Advice on Sketching Thumbails

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  11 November 2016
Advice on Sketching Thumbails


Work by Eytan Zana

As we all know thumbnails are one of the most important stages on producing your work for further design production but some may not know where to start when developing them. Some may have that "artists block" or maybe never really learned how to in the first place and just wanted to draw cool stuff without the blueprint.

So what tips could you all give on how to develop that skill of creating thumbnails. And do you think it's still necessary to develop them using pen and paper? I know I still certainly do with pens and Copics but some still prefer just using Photoshop.
 
  11 November 2016
It's a two-fold problem. One has to do with knowing what you're trying to communicate as an artist, and the other is whether the person even has enough artistic knowledge/skill to execute an effective thumbnail sketch.

One of the most common problem I see in students' work, is that many have no idea what they even want to communicate as a creative talent. They just sort of create without really knowing why they're doing it. They don't think about what moves them emotionally, what mystifies, what angers them, what frightens them, what memories haunts them or brings them joy, or have anything to express about the world we live in. Of course, that's very personal stuff, but even on just the level of entertainment and escapism, they don't think about visual narratives and the mood they want to convey. What is the visual story they're trying to tell? What is this fictional premise all about? What is the emotion being expressed in this fictional scene? What is the "selling point" of this image's visual story/mood?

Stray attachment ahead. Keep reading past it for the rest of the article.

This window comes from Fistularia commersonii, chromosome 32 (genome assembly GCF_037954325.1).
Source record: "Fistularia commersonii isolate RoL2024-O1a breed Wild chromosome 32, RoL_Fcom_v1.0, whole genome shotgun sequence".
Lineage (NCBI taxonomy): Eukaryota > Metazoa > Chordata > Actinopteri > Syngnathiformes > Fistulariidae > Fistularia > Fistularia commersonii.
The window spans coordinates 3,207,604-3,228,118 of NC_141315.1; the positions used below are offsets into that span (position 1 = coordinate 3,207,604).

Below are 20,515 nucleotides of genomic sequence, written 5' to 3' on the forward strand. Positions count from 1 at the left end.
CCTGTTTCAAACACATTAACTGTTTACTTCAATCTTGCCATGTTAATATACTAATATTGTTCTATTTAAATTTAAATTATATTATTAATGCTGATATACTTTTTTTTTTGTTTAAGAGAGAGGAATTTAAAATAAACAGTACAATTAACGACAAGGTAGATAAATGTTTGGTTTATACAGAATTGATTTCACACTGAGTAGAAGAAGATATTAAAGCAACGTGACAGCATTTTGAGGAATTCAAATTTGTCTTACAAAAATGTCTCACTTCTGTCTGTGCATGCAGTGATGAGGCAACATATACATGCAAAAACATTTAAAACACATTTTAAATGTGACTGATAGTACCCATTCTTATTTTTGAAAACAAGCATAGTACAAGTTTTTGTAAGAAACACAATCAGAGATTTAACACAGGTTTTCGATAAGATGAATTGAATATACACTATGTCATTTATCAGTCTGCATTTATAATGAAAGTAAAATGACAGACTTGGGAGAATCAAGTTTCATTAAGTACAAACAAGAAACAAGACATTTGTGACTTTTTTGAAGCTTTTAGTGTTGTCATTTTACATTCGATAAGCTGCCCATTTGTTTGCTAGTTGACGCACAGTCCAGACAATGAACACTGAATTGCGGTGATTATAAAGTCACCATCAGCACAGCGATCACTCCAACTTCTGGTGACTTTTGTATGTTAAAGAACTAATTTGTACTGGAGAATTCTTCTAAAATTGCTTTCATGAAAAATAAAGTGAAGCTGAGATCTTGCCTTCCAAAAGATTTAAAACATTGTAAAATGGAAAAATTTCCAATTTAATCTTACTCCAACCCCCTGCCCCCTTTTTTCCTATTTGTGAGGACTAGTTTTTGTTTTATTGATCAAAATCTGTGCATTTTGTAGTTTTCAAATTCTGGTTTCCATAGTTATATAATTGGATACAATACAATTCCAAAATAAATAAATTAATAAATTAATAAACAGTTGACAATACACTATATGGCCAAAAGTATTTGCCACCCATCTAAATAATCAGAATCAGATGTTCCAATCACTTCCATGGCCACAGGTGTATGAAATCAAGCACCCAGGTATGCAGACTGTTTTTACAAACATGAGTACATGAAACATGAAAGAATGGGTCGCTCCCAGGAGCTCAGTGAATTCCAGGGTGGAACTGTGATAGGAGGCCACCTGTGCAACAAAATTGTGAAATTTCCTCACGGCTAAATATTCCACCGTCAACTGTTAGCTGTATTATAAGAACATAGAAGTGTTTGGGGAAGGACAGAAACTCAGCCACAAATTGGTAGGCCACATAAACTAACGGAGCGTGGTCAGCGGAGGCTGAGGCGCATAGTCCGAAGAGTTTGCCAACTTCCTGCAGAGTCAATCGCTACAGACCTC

The other problem, is the lack of artistic knowledge/skill to execute effective thumbnail sketches. The person has no adequate understanding of perspective and composition, so he can't even sketch out the scene using interesting camera angle and field-of-view, with optimal camera placement. There's also no effective focal point or spatial arrangement in the composition, and there's no sense of visual flow or hierarchy of visual weight. He has no grasp of value management and effective lighting, so his sketches lack any kind of planning in lighting and values and readability of forms. He has little to no understanding of color theory, so there's no cohesive color palette or effective portrayal of mood using deliberate color schemes. And the lack of knowledge in anatomy/figure, expressions/body language prevents him from sketching out natural and expressive looking characters/figures in the thumbnail, even if they are relatively quite small and don't require much detail at all.

So in order to create effective thumbnail sketches to plan out the image, the person would need to address both of the above issues.
 
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